Shallots, garlic, tarragon, brandy and balsamic vinegar create a lively sauce for simply prepared duck breasts and sautéed pears—an easy, elegant Valentine’s Day dinner. Recipe below.
Ducks are funny. When we’re kids, they’re the subject of cartoons and homey barnyard stories. “Quack” is one of the great comic animal sounds we all enthusiastically learn. But put duck on a restaurant menu and suddenly it’s exotic and luxe, even in rustic preparations. Prepare duck at home and it’s sure to impress, making it perfect for a romantic dinner for you and your valentine.
Unfortunately, duck can also seem intimidating to some home cooks. And sure, preparing duck confit can be a long, involved process. But duck breasts are a breeze, not only easy to prepare, but quick.
Duck is richer tasting than chicken, with a meatier, deeper flavor. As usual, much of the flavor comes from fat. Ducks are impressively fatty birds, particularly in the skin [don’t worry—proper cooking renders much of it]. Because of this fatty richness, duck plays very nicely with fruit and tart flavors.
Here, pan seared duck breasts are finished in the oven and paired with pear wedges sautéed in duck fat with shallots, garlic and tarragon. A sauce of brandy, balsamic vinegar and chicken broth is given a silky finish with a little butter swirled in at the end. The result is delicious, complex and indulgent without being overpoweringly rich.
Duck Breasts with Pears and Shallots
2 boneless duck breast halves with skin [about 3/4 to 1 pound—see Kitchen Notes]
salt and freshly ground black pepper, to taste
1 firm ripe pear, unpeeled, cored and sliced into 8 wedges [see Kitchen Notes]
1/4 cup finely chopped shallots
1 garlic clove, chopped
1 teaspoon dried tarragon
1 tablespoon sugar
1/4 cup balsamic vinegar
1/4 cup brandy
1/4 cup chicken stock or broth
1 tablespoon unsalted butter, cut into bits
Preheat oven to 400ºF. Pat duck dry and trim off any excess fat. Score skin in a crosshatch pattern at 1/2-inch intervals with a sharp knife; this will allow duck fat to escape as the breasts cook. Season with salt and black pepper on both sides, but don’t go overboard; broth will add some saltiness. Heat a 12-inch ovenproof, nonstick sauté pan or skillet over medium-low heat. Place duck breasts, skin side down, in the heated, dry skillet. No oil or other fat is needed—the duck will produce plenty. Cook the breast until the skin is crispy and most of the fat has rendered, about 10 to 12 minutes.
Transfer breasts to plate and pour the fat from the pan into a bowl, reserving it. Return duck breasts to the pan, skin side up, and place in the hot oven for 5 to 10 minutes, until an instant-read thermometer inserted diagonally into center registers 125°F for medium rare. Unlike chicken, this is perfectly safe—and delicious—so check at 5 minutes so you don’t overcook. Remove from the oven. Transfer breasts to cutting board, tent with foil and allow to rest.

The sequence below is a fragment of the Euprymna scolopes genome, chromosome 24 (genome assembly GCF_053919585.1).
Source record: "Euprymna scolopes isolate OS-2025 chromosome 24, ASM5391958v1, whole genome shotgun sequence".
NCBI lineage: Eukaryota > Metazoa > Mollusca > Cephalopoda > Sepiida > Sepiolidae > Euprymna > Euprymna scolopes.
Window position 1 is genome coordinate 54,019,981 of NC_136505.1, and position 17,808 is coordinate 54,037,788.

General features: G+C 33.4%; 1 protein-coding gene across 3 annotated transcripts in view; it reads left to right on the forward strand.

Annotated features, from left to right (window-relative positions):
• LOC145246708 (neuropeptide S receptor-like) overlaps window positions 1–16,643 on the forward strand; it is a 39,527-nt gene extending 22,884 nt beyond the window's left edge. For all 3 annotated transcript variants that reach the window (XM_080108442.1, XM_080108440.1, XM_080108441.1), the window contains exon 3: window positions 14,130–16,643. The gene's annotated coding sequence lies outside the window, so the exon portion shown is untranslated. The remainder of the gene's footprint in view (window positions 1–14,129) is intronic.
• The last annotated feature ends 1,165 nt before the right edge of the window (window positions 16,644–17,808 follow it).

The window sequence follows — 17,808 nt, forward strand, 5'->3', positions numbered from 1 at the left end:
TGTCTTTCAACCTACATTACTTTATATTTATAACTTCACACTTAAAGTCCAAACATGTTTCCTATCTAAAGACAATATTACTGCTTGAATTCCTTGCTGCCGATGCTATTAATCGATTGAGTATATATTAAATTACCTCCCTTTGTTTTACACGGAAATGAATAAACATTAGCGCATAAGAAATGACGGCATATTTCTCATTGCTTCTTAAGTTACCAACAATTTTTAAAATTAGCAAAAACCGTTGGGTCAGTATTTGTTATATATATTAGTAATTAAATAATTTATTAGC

NOTE: Place a towel or potholder over the handle of the pan—it will be hot, he said from experience.
While duck rests, reheat pan over medium-low heat. Add 1 tablespoon reserved duck fat, then add pear wedges and sauté until golden brown, 2 to 3 minutes per side, turning gently and occasionally swirling pan to make sure pears are cooking in the fat, not scorching in a dry pan. Add shallots, garlic, tarragon and sugar and cook, stirring, until fragrant—a minute or so. Stir in vinegar, brandy and broth, scraping up brown bits. Let it cook down just slightly, about 5 minutes, then swirl in butter bits until they melt and combine.
Meanwhile, slice duck breasts into 1/4 to 1/2-inch slices. Fan on individual plates along with pear slices and top with sauce. Serve. I served these with white rice and spooned some of the sauce over it.
Buying duck. Locally, I find duck breasts at Chicago grocery chain Treasure Island. There are also various online sources. In a post I did a little over a year ago on cooking duck with raspberries [another wonderfully elegant dish], I talk a little about the ins and outs of buying duck. As it happens, the Treasure Island duck breasts come in packages of four breast halves. I cooked all four to the point of removing the pan from the oven, then set two aside. Tonight, we had sliced duck breasts with cannellini beans and garlic and onion sautéed in reserved duck fat. Simple and delicious.
Slicing the pear. Like apples and some other fruits, pears will discolor if you slice them and then let them set. Prep your shallots and garlic ahead of time, but don’t slice the pear until the duck breasts are in the oven.